One of the more pleasant surprises in the young year has been the return, after six years, of the Breakup Society, the nom de rock of Ed Masley, power pop lover and keen-eyed chronicler of the eternally disappointed and disaffected, with his third album, So Much Unhappiness, So Little Time…. Fortunately, for those of us in tune with Masley’s take on the world, time has only provided more instances of relationships crumbling for Masley to document. And with a new lead guitarist in tow—Scott Marceau tags in for Greg Anderson, who held the reins for 2007’s Nobody Likes a Winner—the band still rocks out, giving listeners something to enjoy if they’re not in the mood to wallow in Masley’s lyrics.
Though he calls Arizona, where he’s the rock critic for The Arizona Republic, home these days, Masley’s firmly in the heartsick Midwestern songwriter tradition of Paul Westerberg and Craig Finn, though without the former’s dipsomania or the latter’s religiosity and apotheosis of “the scene”, (with a dash of Fountains of Wayne’s power pop for grown-ups as well) and tunes like “Your Invitation to Quit” (“Don’t mistake this for a fight / And don’t pretend you want to stay now”) and “Another Day in the Life” and “Here Comes Floyd”—about an aging groupie, and a letch trying to make a buck off a naive girl, respectively—are within shouting distance of the Mats’ and Hold Steady’s best work.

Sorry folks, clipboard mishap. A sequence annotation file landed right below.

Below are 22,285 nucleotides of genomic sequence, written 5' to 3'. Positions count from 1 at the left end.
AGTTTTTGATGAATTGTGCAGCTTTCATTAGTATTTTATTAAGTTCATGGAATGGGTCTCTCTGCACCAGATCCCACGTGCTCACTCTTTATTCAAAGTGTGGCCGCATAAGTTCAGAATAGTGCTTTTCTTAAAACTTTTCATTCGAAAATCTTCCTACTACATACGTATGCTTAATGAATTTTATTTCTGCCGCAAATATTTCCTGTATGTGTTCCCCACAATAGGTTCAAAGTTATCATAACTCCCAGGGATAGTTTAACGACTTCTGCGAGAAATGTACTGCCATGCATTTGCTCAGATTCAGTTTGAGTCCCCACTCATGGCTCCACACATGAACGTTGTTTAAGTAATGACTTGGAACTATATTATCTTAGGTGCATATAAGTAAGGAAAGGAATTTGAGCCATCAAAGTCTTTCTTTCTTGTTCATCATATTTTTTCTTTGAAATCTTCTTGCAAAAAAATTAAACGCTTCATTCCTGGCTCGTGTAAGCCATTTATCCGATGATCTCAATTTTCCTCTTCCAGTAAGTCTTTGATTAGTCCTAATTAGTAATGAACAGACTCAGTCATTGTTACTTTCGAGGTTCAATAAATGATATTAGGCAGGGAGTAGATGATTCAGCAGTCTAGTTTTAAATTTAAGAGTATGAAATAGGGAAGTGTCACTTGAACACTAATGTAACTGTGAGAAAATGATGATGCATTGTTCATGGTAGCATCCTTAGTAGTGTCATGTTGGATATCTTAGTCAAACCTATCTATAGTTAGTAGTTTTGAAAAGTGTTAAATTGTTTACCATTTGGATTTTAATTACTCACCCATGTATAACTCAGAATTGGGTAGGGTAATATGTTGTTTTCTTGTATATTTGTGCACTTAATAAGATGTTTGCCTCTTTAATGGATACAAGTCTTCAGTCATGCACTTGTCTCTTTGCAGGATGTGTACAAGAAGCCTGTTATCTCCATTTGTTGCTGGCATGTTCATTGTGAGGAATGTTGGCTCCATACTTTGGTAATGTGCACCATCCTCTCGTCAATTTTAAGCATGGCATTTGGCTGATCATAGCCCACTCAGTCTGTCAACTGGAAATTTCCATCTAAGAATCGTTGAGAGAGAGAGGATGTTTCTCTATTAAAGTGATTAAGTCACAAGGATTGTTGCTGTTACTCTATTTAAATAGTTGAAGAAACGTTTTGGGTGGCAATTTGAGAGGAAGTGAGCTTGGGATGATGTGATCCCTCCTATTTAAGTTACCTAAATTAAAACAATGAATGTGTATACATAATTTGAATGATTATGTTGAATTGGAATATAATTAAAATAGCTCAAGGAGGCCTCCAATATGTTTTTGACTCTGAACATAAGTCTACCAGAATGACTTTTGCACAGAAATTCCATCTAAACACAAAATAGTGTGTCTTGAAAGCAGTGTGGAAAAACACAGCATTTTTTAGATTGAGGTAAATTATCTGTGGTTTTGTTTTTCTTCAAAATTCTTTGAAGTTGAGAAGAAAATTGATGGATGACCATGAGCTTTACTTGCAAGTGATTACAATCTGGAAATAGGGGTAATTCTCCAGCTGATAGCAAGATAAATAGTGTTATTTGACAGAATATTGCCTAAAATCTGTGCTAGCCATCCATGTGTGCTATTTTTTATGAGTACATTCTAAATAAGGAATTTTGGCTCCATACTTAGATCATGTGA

Time and again, Masley’s characters are looking back at lives that don’t quite align with their dreams: “The Next Reunion”, where the narrator’s high school classmates are waiting, knives sharpened; the couple that prefers the imagined version of themselves on “The Way We Weren’t” (penned by John Wesley Harding!); “Another Day”‘s aforementioned groupie trying to fit into her teenage-era jeans. These characters are loaded with regret, but not the desire or ability to change. To wit, from “8th Circle of Hell”, what may be the quintessential Breakup Society scenario: “I pray the lord my soul to keep me here right here with you in the 8th circle of Hell”. In Masley’s world, misery always loves company.
For all of Masley’s ability to channel miserable characters, it’s funny, then, that the most clever/telling son on Unhappiness is “Mary Shelley”, the one where he expressly distances himself authors from sadsack narrators: (“Now John Lennon was no walrus / William Shakespeare was not MacBeth”), and in a stinging brush-off to those who feel like they “get” him: “I doubt we’d even get along”. Ouch.
As long as there are sad bastards out there who love to air-windmill guitar, there will be a place for the Breakup Society.
- Multiple songs MySpace